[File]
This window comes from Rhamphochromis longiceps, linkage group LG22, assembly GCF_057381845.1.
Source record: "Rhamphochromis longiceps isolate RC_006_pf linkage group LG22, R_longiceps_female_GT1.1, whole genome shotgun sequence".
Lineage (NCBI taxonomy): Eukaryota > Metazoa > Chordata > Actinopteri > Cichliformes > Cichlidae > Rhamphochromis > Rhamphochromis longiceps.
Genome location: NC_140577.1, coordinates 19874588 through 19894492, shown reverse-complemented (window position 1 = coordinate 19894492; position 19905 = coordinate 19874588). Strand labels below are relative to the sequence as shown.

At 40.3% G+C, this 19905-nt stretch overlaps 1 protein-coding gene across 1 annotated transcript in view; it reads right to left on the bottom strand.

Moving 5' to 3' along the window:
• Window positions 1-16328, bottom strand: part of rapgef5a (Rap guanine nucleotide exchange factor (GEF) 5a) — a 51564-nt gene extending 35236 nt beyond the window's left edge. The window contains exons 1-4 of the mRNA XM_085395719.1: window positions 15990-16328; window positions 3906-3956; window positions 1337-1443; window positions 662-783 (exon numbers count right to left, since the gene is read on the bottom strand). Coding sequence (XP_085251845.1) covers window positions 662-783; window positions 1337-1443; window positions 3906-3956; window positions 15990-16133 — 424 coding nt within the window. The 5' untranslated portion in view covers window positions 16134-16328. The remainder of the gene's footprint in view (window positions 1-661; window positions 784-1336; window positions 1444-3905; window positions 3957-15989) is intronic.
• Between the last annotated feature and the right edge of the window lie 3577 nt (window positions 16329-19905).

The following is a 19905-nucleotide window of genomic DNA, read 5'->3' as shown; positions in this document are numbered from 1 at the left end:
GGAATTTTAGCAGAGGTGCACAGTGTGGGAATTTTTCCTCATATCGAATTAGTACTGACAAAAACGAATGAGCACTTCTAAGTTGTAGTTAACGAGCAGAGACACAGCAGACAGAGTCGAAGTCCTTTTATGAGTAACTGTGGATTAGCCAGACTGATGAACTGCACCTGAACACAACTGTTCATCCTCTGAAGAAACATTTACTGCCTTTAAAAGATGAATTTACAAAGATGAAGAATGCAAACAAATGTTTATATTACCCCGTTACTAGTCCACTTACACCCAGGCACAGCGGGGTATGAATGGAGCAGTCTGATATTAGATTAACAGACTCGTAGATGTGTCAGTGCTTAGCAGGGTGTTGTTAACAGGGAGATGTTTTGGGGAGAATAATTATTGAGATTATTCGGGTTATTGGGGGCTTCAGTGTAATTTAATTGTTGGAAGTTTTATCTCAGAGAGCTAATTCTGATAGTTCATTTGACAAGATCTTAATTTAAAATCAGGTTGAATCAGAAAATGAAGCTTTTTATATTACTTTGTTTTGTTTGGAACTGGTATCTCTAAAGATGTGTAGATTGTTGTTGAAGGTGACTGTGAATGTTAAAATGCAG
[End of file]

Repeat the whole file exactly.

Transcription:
This window comes from Rhamphochromis longiceps, linkage group LG22, assembly GCF_057381845.1.
Source record: "Rhamphochromis longiceps isolate RC_006_pf linkage group LG22, R_longiceps_female_GT1.1, whole genome shotgun sequence".
Lineage (NCBI taxonomy): Eukaryota > Metazoa > Chordata > Actinopteri > Cichliformes > Cichlidae > Rhamphochromis > Rhamphochromis longiceps.
Genome location: NC_140577.1, coordinates 19874588 through 19894492, shown reverse-complemented (window position 1 = coordinate 19894492; position 19905 = coordinate 19874588). Strand labels below are relative to the sequence as shown.

At 40.3% G+C, this 19905-nt stretch overlaps 1 protein-coding gene across 1 annotated transcript in view; it reads right to left on the bottom strand.

Moving 5' to 3' along the window:
• Window positions 1-16328, bottom strand: part of rapgef5a (Rap guanine nucleotide exchange factor (GEF) 5a) — a 51564-nt gene extending 35236 nt beyond the window's left edge. The window contains exons 1-4 of the mRNA XM_085395719.1: window positions 15990-16328; window positions 3906-3956; window positions 1337-1443; window positions 662-783 (exon numbers count right to left, since the gene is read on the bottom strand). Coding sequence (XP_085251845.1) covers window positions 662-783; window positions 1337-1443; window positions 3906-3956; window positions 15990-16133 — 424 coding nt within the window. The 5' untranslated portion in view covers window positions 16134-16328. The remainder of the gene's footprint in view (window positions 1-661; window positions 784-1336; window positions 1444-3905; window positions 3957-15989) is intronic.
• Between the last annotated feature and the right edge of the window lie 3577 nt (window positions 16329-19905).

The following is a 19905-nucleotide window of genomic DNA, read 5'->3' as shown; positions in this document are numbered from 1 at the left end:
GGAATTTTAGCAGAGGTGCACAGTGTGGGAATTTTTCCTCATATCGAATTAGTACTGACAAAAACGAATGAGCACTTCTAAGTTGTAGTTAACGAGCAGAGACACAGCAGACAGAGTCGAAGTCCTTTTATGAGTAACTGTGGATTAGCCAGACTGATGAACTGCACCTGAACACAACTGTTCATCCTCTGAAGAAACATTTACTGCCTTTAAAAGATGAATTTACAAAGATGAAGAATGCAAACAAATGTTTATATTACCCCGTTACTAGTCCACTTACACCCAGGCACAGCGGGGTATGAATGGAGCAGTCTGATATTAGATTAACAGACTCGTAGATGTGTCAGTGCTTAGCAGGGTGTTGTTAACAGGGAGATGTTTTGGGGAGAATAATTATTGAGATTATTCGGGTTATTGGGGGCTTCAGTGTAATTTAATTGTTGGAAGTTTTATCTCAGAGAGCTAATTCTGATAGTTCATTTGACAAGATCTTAATTTAAAATCAGGTTGAATCAGAAAATGAAGCTTTTTATATTACTTTGTTTTGTTTGGAACTGGTATCTCTAAAGATGTGTAGATTGTTGTTGAAGGTGACTGTGAATGTTAAAATGCAG